This series was created at the invitation of Chris and Sam Ludbrook to observe the family’s one hundred and fifty years association with the land near Ohaeawai known as TupeTupe.
My initial response was to imagine the terrain as it might have looked before the advent of the human touch, the small marks made upon it by Maori and Pakeha, missionaries and farmers of Waimate North, Ohaeawai and Pakaraka.
Four acrylic works suggest a wild landscape of volcanic cones, lava fields, streams and springs. Then, viewed from a distance the buildings appear just as they would have emerged, separated between puriri stands and rocky contours and finally, a few compositions in which smaller domestic objects were superimposed in the picture space. Thus the collection evolved in a manner parallel to the actual settlement of the Ludbrook family.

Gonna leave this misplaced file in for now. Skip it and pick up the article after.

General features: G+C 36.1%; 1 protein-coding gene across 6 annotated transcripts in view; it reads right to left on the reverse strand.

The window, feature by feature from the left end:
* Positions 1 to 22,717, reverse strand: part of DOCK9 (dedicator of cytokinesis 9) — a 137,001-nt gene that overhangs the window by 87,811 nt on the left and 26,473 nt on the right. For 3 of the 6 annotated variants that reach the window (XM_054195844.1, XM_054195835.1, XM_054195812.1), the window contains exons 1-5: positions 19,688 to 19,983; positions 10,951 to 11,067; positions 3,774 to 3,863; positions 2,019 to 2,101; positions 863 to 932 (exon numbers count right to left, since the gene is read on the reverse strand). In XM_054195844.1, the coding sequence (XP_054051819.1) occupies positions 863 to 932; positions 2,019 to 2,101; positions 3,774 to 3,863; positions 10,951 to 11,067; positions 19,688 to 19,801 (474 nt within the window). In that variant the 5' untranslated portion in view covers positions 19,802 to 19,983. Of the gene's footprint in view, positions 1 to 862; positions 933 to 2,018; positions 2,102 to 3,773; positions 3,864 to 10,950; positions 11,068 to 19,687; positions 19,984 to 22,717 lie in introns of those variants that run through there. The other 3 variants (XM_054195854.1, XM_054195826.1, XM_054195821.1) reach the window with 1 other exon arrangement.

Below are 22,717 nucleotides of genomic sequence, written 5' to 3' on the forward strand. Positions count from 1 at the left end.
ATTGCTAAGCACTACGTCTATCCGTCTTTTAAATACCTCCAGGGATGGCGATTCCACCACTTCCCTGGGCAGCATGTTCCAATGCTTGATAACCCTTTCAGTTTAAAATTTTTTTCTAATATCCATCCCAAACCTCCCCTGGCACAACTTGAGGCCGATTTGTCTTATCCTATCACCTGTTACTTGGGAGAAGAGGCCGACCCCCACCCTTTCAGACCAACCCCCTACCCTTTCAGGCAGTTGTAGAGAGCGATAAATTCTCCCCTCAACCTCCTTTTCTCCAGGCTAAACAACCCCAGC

It is important to me that an idea and thought process is present in the evolution of a painting. It is not simply a process of reproducing what is visible, but revealing the familiar as an invitation to viewers to resume their own experience in slightly more depth. To commemorate the exhibition and the event it honours, this catalogue has been published to include a map and two recent photographs I have taken at Tupe Tupe.
David Barker, March 2010